Monkeypox cases confirmed in the US and Europe

TwoSq Media

Health authorities in Massachusetts have confirmed a case of the rare illness, monkeypox. It is the first confirmed case of monkeypox in the US this year, according to The Washington Post (WAPO).

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Monkeypox virus has been confirmed in the US. It is transmissible, yet health authorities do not think it will spread to pandemic levels.Cal State Exchange

The disease first came under scientist radar back in 1958, while observing the monkeys for research. Two outbreaks affected the monkeys with a pox-like disease; hence, the disease was then called monkeypox. The first human case was recorded in 1970 in the Democratic Republic of Congo, according to the Center for Disease Control and Prevention (CDC).

Monkeypox can spread from animal to person, but not from human to human so easily. Aris Katzourakis, a professor of evolution and genomics at the University of Oxford speaks of the transmission and confirmation of monkeypox cases emerging in several countries as, striking.

He said,

“It’s either a lot of bad luck or something quite unusual happening here,”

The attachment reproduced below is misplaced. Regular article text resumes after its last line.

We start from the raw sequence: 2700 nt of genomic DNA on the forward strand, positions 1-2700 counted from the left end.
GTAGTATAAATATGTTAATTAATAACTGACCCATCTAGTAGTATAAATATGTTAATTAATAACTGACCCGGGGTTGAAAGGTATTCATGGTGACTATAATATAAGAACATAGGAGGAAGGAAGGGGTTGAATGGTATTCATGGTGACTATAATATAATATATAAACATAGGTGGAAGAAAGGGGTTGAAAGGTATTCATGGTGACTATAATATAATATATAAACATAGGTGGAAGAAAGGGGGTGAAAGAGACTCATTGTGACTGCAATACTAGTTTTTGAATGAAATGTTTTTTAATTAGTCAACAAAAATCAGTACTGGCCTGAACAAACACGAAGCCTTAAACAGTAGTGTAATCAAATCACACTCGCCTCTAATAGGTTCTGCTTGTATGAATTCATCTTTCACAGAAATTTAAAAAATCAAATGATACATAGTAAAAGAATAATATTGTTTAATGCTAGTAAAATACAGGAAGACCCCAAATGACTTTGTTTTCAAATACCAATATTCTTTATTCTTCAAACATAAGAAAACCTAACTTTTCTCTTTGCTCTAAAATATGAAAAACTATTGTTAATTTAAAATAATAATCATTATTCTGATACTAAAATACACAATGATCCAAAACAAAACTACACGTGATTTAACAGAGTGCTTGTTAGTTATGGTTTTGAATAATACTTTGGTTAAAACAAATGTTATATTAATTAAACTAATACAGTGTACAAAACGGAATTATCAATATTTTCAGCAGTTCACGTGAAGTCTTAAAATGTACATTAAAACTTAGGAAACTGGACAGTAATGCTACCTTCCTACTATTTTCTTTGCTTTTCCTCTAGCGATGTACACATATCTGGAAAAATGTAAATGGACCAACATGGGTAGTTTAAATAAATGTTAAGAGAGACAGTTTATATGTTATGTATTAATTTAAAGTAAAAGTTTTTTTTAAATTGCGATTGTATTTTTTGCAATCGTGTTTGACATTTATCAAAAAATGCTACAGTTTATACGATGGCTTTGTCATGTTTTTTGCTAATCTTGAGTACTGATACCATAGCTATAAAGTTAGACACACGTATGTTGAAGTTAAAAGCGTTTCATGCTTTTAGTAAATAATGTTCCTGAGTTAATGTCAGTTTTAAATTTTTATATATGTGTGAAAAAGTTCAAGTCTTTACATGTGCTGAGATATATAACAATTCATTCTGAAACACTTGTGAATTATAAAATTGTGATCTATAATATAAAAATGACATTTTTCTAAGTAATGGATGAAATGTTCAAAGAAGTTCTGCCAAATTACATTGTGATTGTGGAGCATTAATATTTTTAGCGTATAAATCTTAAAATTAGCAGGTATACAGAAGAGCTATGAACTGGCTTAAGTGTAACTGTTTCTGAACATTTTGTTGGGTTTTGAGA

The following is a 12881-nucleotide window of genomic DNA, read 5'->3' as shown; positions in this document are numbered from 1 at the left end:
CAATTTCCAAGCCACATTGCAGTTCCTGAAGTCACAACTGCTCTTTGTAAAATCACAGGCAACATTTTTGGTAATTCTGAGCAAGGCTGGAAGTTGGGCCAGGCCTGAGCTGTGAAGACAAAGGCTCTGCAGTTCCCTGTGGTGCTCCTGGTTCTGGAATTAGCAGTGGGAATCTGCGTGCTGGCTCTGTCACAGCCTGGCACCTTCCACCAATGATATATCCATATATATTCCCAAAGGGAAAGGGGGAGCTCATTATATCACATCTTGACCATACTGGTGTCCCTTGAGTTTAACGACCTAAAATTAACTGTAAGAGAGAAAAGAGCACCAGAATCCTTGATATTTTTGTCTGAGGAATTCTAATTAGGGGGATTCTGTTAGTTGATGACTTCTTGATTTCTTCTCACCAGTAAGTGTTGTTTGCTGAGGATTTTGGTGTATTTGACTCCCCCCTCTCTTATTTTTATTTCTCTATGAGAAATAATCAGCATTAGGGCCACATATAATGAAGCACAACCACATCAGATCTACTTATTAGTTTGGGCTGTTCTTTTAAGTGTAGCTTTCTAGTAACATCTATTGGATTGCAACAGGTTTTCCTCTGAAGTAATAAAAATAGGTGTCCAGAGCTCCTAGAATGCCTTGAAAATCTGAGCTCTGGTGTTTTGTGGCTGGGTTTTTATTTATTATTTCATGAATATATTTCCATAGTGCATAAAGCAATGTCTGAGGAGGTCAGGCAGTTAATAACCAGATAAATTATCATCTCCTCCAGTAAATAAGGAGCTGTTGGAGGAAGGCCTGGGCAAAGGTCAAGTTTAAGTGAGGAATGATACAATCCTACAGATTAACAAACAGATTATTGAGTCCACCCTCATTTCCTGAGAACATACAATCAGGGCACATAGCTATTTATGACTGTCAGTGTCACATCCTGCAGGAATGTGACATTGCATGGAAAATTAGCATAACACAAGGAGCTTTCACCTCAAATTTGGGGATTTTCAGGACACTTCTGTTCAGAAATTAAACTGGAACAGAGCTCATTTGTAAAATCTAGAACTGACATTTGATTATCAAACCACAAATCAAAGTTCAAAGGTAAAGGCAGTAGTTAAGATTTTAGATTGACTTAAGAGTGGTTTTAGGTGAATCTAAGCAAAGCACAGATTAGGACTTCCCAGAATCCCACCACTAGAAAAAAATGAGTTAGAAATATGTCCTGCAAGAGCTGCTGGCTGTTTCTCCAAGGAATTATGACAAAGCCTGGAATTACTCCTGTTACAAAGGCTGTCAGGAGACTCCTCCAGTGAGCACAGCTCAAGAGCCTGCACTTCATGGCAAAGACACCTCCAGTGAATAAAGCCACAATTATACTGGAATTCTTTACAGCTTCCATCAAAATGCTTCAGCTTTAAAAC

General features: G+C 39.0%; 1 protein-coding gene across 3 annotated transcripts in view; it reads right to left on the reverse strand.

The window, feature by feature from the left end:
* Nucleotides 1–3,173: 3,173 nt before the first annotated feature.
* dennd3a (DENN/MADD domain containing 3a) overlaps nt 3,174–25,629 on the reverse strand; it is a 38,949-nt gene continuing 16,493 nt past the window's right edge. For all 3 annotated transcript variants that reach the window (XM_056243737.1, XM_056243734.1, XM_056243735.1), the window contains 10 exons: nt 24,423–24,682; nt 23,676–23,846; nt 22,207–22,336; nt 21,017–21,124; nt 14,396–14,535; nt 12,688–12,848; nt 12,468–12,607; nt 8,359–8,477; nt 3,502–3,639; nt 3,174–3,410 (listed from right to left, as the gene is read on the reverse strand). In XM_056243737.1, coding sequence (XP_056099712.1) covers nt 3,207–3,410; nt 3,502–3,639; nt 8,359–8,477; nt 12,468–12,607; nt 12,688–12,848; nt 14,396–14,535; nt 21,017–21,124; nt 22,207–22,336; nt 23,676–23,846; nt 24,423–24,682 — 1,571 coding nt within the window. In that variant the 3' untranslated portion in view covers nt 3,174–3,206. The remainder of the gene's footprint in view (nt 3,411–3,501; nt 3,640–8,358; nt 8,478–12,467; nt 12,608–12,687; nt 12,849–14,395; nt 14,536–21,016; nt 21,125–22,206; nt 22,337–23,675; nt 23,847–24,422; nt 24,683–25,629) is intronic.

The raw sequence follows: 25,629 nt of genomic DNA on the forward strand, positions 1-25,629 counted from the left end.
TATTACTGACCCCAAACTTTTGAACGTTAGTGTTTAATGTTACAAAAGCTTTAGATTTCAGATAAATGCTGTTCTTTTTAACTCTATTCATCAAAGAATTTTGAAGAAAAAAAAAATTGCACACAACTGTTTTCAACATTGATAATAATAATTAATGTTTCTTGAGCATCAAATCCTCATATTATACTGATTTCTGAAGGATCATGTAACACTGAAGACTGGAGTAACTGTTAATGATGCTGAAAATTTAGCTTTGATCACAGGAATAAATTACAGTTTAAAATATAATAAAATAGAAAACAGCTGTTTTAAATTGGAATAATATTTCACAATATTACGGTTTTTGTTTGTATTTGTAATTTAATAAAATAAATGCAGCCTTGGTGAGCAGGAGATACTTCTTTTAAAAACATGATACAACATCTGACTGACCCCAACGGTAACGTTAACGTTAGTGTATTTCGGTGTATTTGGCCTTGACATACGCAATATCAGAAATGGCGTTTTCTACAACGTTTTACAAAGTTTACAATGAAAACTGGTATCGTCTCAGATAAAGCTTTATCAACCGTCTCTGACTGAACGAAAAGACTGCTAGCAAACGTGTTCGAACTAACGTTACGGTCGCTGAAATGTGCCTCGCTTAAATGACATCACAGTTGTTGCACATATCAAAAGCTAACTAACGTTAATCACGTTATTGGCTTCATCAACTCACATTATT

About Monkeypox

The CDC states that monkeypox can be transmitted through contact with animals, infected people and materials used by infected people. Monkeypox virus enters the body through broken skin (even if not visible), respiratory tract, and mucous membranes (eyes, nose, throat, etc.).

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Monkeypox was first discovered amongst groups of monkeys in Africa in 1970.Dr. Meghan Davis

The World Health Organization (WHO) notes that there are two identified strains of monkeypox; one more fatal than the other. Regarding mortality, the Congo Basin strain of monkeypox has a fatality rate of up to 11%, roughly 1/10 people. The West African strain of monkeypox is less fatal with a reported 1% or 1/100 people dying from the disease.

Currently worldwide, 68 suspected cases, including eight in England and 20 in Portugal have been reported. The U.S. has confirmed one case of monkeypox in Massachusetts, according to National Public Radio (NPR).

In a WAPO article, Tom Inglesby, director of the Johns Hopkins Center for Health Security mentions that no travel link has been found, regarding sourcing these infections. He adds that historically, monkeypox outbreaks have been low,

“So I think the risk to the general public at this point, from the information we have, is very, very low.”

Credits:

Washington Post

Center for Disease Control and Prevention

World Health Organization

National Public Radio

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I'm Harrison a writer for TwoSq Media; a contributor to NewsBreak. I analyze local news, business, and technology's influence on how we live our lives. I recently earned a Master of Business Administration from Morehead State University.

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